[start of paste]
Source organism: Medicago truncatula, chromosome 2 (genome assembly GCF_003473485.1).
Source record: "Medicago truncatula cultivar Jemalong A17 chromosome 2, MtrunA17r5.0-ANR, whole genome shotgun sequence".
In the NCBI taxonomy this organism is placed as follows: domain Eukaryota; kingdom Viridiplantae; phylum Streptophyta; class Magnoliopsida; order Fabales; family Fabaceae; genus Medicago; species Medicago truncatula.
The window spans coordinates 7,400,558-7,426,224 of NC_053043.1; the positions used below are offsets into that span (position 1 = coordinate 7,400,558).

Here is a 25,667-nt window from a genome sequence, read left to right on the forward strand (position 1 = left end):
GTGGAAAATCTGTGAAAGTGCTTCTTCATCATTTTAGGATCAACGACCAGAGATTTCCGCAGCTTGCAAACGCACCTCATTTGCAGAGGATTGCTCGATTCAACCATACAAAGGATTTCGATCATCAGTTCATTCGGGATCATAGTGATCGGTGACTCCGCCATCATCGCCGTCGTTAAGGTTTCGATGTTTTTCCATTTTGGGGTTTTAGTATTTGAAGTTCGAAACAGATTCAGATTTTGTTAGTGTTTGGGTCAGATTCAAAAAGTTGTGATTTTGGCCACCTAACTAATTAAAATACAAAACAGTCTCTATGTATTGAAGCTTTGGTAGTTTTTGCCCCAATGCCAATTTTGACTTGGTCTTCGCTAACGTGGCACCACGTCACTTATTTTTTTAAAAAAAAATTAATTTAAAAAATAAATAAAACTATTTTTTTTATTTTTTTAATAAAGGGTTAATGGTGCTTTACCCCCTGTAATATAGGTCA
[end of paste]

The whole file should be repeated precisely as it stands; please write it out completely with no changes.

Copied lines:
Source organism: Medicago truncatula, chromosome 2 (genome assembly GCF_003473485.1).
Source record: "Medicago truncatula cultivar Jemalong A17 chromosome 2, MtrunA17r5.0-ANR, whole genome shotgun sequence".
In the NCBI taxonomy this organism is placed as follows: domain Eukaryota; kingdom Viridiplantae; phylum Streptophyta; class Magnoliopsida; order Fabales; family Fabaceae; genus Medicago; species Medicago truncatula.
The window spans coordinates 7,400,558-7,426,224 of NC_053043.1; the positions used below are offsets into that span (position 1 = coordinate 7,400,558).

Here is a 25,667-nt window from a genome sequence, read left to right on the forward strand (position 1 = left end):
GTGGAAAATCTGTGAAAGTGCTTCTTCATCATTTTAGGATCAACGACCAGAGATTTCCGCAGCTTGCAAACGCACCTCATTTGCAGAGGATTGCTCGATTCAACCATACAAAGGATTTCGATCATCAGTTCATTCGGGATCATAGTGATCGGTGACTCCGCCATCATCGCCGTCGTTAAGGTTTCGATGTTTTTCCATTTTGGGGTTTTAGTATTTGAAGTTCGAAACAGATTCAGATTTTGTTAGTGTTTGGGTCAGATTCAAAAAGTTGTGATTTTGGCCACCTAACTAATTAAAATACAAAACAGTCTCTATGTATTGAAGCTTTGGTAGTTTTTGCCCCAATGCCAATTTTGACTTGGTCTTCGCTAACGTGGCACCACGTCACTTATTTTTTTAAAAAAAAATTAATTTAAAAAATAAATAAAACTATTTTTTTTATTTTTTTAATAAAGGGTTAATGGTGCTTTACCCCCTGTAATATAGGTCA